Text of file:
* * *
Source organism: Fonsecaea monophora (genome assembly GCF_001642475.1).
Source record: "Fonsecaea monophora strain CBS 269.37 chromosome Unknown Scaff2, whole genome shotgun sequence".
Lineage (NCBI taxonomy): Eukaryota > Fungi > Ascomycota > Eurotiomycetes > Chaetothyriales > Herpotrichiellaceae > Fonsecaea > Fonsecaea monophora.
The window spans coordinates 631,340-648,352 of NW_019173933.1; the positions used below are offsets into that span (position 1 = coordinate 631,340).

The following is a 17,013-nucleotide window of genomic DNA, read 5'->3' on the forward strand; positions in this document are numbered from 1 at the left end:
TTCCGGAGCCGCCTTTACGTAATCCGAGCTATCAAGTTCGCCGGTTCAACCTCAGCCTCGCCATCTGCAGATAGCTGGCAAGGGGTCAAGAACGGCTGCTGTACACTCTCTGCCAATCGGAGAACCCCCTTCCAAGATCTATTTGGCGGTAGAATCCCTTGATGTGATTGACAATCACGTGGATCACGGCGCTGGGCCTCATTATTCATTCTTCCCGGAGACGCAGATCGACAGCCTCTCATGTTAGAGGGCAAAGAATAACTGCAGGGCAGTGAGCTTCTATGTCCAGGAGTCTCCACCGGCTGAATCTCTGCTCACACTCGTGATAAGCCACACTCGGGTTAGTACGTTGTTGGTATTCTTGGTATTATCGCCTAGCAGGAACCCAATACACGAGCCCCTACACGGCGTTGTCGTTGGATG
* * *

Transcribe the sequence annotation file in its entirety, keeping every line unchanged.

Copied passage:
Source organism: Fonsecaea monophora (genome assembly GCF_001642475.1).
Source record: "Fonsecaea monophora strain CBS 269.37 chromosome Unknown Scaff2, whole genome shotgun sequence".
Lineage (NCBI taxonomy): Eukaryota > Fungi > Ascomycota > Eurotiomycetes > Chaetothyriales > Herpotrichiellaceae > Fonsecaea > Fonsecaea monophora.
The window spans coordinates 631,340-648,352 of NW_019173933.1; the positions used below are offsets into that span (position 1 = coordinate 631,340).

The following is a 17,013-nucleotide window of genomic DNA, read 5'->3' on the forward strand; positions in this document are numbered from 1 at the left end:
TTCCGGAGCCGCCTTTACGTAATCCGAGCTATCAAGTTCGCCGGTTCAACCTCAGCCTCGCCATCTGCAGATAGCTGGCAAGGGGTCAAGAACGGCTGCTGTACACTCTCTGCCAATCGGAGAACCCCCTTCCAAGATCTATTTGGCGGTAGAATCCCTTGATGTGATTGACAATCACGTGGATCACGGCGCTGGGCCTCATTATTCATTCTTCCCGGAGACGCAGATCGACAGCCTCTCATGTTAGAGGGCAAAGAATAACTGCAGGGCAGTGAGCTTCTATGTCCAGGAGTCTCCACCGGCTGAATCTCTGCTCACACTCGTGATAAGCCACACTCGGGTTAGTACGTTGTTGGTATTCTTGGTATTATCGCCTAGCAGGAACCCAATACACGAGCCCCTACACGGCGTTGTCGTTGGATG